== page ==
1. Thanks Faith! Cooking is one of my therapies. 😊 I like to try different types of cuisine from different cultures. Jollof rice is on my wishlist to try making one day!

    1. Thank you! That is very kind of you say. 😊 I love the low pressure hobby of cooking and do find it very soothing for the soul!

  4. It seems cooking therapy agrees with you. It’s great that you’ve inherited some cookware and dishes from your family, which I’m sure is a great reminder of them whenever you use them. A+ with the food presentation. Hope work wasn’t too bad yesterday and that you’re able to enjoy the rest of the weekend and this summer weather.

    1. Thanks Linda. It’s nice to cook with ware that also provide personal sentimental reminders. 😊

      While I don’t like to give up weekends to work, it was a great day. My colleague hosted a fantastic event and made the day a wonderful one.

      And hanging onto the summer weather while we still have it! 🙏 Enjoy yours too!

      1. I’m off next week so looking forward to it. Staycaytion and I hope I don’t get sick this time. 😆

    1. Thanks Margie! That would be great although as I said in the other comments, I am a very slow cook that follows recipes. 😆

    1. Thanks Gary. I am glad you have that time to yourself. It is so so important. As much as we love our children, we also need sanity saving time to ourselves! And I’m not on any level. Just a hobby I enjoy but I do appreciate the comment! 😊

  5. Besides your plating , your food photography is pretty good, too! I read an article about how hard food photos can be to take and look delicious! If you have any Asian stir fried ( not Spicey ) recipe, I would love it!!! Bon appetit’ my talented friend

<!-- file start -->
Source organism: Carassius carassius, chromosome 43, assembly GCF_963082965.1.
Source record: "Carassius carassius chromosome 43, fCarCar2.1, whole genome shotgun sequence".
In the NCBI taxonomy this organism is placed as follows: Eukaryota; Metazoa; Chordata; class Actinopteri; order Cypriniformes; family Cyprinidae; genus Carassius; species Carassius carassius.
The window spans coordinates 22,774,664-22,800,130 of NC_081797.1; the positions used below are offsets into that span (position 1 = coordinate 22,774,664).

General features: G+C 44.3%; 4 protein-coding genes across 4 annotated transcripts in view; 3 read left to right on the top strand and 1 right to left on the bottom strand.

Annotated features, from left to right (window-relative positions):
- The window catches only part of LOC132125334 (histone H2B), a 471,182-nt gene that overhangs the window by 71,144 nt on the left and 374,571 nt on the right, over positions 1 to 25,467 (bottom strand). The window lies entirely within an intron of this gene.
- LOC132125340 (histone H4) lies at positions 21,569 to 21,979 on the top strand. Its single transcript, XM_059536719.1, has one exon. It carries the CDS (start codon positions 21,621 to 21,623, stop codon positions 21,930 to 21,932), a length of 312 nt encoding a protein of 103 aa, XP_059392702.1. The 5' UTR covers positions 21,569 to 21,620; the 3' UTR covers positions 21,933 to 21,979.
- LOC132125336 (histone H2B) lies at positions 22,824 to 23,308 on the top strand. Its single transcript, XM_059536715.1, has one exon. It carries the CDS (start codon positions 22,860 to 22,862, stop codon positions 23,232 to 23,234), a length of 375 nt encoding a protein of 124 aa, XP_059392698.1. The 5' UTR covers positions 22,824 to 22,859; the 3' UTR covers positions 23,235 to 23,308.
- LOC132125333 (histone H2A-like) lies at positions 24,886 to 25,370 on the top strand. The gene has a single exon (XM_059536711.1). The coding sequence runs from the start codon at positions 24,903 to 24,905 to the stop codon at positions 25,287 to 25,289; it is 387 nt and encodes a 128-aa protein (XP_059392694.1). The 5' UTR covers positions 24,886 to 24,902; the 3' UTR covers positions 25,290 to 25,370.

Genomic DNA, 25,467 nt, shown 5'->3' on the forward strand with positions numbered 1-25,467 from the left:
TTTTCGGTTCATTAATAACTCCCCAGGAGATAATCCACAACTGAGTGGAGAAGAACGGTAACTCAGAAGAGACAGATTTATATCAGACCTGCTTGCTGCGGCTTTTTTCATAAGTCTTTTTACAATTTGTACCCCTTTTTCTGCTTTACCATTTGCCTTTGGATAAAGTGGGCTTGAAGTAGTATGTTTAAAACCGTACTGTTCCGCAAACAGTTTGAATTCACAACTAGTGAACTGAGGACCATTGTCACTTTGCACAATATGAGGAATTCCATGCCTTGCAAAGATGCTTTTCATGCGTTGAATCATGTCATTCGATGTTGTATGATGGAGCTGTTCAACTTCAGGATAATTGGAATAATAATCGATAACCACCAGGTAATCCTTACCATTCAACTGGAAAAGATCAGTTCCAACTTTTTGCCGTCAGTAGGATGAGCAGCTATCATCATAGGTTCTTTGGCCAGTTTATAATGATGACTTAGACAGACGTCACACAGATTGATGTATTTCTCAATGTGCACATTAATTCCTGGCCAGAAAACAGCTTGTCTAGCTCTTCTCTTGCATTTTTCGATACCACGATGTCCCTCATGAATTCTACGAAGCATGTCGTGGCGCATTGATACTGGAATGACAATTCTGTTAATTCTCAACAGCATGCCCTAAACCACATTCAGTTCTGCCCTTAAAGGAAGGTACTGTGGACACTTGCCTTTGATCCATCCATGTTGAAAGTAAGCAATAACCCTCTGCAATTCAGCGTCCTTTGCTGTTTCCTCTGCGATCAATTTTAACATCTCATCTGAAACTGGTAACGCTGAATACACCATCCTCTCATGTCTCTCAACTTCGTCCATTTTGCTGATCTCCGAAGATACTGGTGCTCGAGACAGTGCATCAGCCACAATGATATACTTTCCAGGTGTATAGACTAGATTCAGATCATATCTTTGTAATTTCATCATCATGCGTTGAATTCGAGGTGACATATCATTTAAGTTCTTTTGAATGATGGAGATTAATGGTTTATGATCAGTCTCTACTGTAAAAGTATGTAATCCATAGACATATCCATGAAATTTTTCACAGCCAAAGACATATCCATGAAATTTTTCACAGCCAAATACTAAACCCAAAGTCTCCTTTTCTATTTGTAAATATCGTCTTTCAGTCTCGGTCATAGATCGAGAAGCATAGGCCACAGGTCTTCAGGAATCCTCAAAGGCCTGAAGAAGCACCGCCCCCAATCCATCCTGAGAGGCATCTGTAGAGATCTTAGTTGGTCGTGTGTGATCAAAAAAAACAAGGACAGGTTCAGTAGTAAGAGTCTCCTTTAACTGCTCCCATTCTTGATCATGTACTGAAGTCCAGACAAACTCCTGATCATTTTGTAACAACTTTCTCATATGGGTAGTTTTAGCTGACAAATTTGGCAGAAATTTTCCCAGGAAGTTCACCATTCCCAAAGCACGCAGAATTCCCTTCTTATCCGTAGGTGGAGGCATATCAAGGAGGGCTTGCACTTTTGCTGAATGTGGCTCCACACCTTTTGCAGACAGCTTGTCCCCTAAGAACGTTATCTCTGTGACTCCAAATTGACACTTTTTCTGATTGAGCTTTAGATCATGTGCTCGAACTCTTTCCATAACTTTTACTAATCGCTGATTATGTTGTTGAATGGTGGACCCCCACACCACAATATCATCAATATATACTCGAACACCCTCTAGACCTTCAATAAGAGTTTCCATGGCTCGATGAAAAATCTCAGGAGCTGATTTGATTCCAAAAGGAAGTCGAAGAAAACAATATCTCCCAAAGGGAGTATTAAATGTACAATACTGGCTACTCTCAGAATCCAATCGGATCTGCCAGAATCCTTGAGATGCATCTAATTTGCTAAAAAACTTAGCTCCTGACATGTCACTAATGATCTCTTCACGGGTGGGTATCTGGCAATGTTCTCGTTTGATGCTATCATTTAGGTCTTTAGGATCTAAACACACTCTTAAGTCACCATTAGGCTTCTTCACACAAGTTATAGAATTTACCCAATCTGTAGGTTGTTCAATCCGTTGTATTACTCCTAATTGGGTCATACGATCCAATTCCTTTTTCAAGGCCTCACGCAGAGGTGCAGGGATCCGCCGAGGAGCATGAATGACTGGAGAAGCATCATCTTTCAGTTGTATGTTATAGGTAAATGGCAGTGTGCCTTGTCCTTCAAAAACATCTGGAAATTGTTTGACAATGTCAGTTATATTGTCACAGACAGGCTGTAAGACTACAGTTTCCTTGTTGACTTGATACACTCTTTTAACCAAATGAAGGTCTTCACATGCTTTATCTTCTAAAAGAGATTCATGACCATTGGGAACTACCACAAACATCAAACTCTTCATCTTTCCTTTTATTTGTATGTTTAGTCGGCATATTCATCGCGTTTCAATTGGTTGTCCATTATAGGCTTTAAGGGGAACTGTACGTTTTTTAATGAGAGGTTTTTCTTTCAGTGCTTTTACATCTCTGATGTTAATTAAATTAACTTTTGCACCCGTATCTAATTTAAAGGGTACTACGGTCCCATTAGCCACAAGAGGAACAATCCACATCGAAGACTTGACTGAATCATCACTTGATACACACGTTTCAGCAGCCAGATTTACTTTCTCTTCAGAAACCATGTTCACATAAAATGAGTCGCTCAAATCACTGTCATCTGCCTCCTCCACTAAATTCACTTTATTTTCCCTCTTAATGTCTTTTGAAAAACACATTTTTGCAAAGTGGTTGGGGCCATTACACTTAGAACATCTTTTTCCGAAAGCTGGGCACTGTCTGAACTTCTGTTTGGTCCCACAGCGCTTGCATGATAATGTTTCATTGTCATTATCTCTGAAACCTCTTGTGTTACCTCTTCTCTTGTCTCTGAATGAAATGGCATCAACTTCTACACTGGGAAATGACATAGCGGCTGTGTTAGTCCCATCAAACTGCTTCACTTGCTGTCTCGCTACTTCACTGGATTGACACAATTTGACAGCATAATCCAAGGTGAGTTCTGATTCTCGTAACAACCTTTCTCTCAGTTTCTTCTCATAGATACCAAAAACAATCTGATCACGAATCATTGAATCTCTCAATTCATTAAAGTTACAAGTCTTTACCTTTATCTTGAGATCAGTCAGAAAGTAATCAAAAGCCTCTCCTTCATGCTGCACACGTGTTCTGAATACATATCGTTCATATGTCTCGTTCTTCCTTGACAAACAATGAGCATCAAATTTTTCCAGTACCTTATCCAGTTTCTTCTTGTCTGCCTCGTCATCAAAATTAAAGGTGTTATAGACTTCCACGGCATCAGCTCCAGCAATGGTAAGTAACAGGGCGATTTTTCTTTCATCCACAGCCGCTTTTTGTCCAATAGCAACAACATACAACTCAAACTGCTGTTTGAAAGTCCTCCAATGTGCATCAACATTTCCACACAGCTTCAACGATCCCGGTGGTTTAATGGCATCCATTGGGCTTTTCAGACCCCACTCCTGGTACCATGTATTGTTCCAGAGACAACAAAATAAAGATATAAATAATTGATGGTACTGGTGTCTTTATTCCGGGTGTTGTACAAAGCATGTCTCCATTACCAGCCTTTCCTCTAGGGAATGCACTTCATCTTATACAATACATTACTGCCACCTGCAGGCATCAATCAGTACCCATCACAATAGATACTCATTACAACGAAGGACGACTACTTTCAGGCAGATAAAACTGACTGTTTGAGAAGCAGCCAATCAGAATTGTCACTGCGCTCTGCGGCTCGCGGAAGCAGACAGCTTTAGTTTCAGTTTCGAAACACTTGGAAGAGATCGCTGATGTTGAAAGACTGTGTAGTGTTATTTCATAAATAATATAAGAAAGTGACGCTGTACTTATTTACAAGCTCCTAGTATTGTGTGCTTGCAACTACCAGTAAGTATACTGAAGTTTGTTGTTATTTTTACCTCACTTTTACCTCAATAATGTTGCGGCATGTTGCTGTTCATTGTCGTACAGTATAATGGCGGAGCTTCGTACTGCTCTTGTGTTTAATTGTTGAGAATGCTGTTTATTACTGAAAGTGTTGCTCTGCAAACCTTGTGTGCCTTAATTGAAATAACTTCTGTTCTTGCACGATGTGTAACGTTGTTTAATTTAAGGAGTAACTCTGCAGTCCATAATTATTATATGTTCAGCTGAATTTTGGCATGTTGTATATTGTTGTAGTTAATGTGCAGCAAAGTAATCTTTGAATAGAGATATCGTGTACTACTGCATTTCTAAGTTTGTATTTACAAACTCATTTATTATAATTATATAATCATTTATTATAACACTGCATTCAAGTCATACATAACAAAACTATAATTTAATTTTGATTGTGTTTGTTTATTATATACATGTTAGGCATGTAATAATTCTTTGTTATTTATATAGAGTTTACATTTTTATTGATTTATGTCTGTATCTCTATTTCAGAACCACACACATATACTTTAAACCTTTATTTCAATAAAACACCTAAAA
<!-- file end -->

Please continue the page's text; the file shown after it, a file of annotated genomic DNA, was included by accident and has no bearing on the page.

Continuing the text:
1. Thank you! I think this comment is from Vickie? 😊 I’m pretty lucky we have a generic black table and the hubby helps light up the photo with his phone camera.

      I will share a few recipes by email this weekend! 😊 You can adjust the spice level based on your comfort level.

      Take care!

  6. These all look so delicious! And it sounds like it was fun, which is always a bonus. Also, you just reminded me how excited I was when I first learned to make egg ribbons – way simpler than I had imagined.

    1. Thanks Erin. It was so wonderful to learn and yes, it is so simple! 😆 But I still feel like I can wear a chefs hat now cuz of it. 🤣

  7. Oh my.goodness your pretentious comment had me laughing. You make Amazing dishes! When can i come over? I think by you cooking new recipes T will have a wonderful palate as he gets older!

    1. The funny thing is the plate with the less arugula will probably have charged for more. 😆 T is a selective eater at this time. I do hope he’ll have a diverse palate as he gets older.

  8. My gosh Ab, when do you open the restaurant and can it be near me in Washington USA please!

    I’m not sure that I’ve ever seen a noodle aisle that is so extensive and I loved and laughed at this: “I also started to learn about plating techniques. According to top chefs, I can charge my family more for supper if it’s nicely plated.” I think you are so right and I hope they leave a substantial tip to recognize all your effort 🙂

    1. I laughed about that line too! And that T is slurping away your life!

      Since Deb and I live near each other, you’ll get two dedicated customers when you open your restaurant here! 🙂

      I love your pictures – and also caprese salad. The Mexican pasta dish looked great. Really they all do! Thanks for sharing!

      1. Thanks Wynne. He slurps the noodles with such gusto too. 😆

        I will gladly make a meal for you both. I am just very slow. 😆

        The Mexican pasta was fun and easy to make and turned out well! And captured salad is always a treat. I’ll need to get fresher softer mozzarella next time!

    2. Thanks Deb! That is very kind of you. 😊 I am a very slow cook and I follow recipes, I won’t stay in business for long. 😆

      Isn’t the ramen aisle wonderful? If you have an Asian grocer in your city, chances are the noodle aisle will be this lengthy!

      And yes, the plating lesson has been wonderful to behold. 😊 I’ll be happy with someone doing the dishes in lieu of tip. 😆